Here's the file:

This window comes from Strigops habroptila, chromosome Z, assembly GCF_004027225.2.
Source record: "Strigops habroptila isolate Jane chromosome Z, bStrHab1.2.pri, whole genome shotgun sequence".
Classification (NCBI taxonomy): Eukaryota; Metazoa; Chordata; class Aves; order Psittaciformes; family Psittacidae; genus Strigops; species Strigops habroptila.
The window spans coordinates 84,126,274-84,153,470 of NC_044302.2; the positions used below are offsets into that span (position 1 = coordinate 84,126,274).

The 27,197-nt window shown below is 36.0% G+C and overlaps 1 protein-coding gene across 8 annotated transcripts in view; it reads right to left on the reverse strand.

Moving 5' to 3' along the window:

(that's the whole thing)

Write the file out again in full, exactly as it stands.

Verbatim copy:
This window comes from Strigops habroptila, chromosome Z, assembly GCF_004027225.2.
Source record: "Strigops habroptila isolate Jane chromosome Z, bStrHab1.2.pri, whole genome shotgun sequence".
Classification (NCBI taxonomy): Eukaryota; Metazoa; Chordata; class Aves; order Psittaciformes; family Psittacidae; genus Strigops; species Strigops habroptila.
The window spans coordinates 84,126,274-84,153,470 of NC_044302.2; the positions used below are offsets into that span (position 1 = coordinate 84,126,274).

The 27,197-nt window shown below is 36.0% G+C and overlaps 1 protein-coding gene across 8 annotated transcripts in view; it reads right to left on the reverse strand.

Moving 5' to 3' along the window: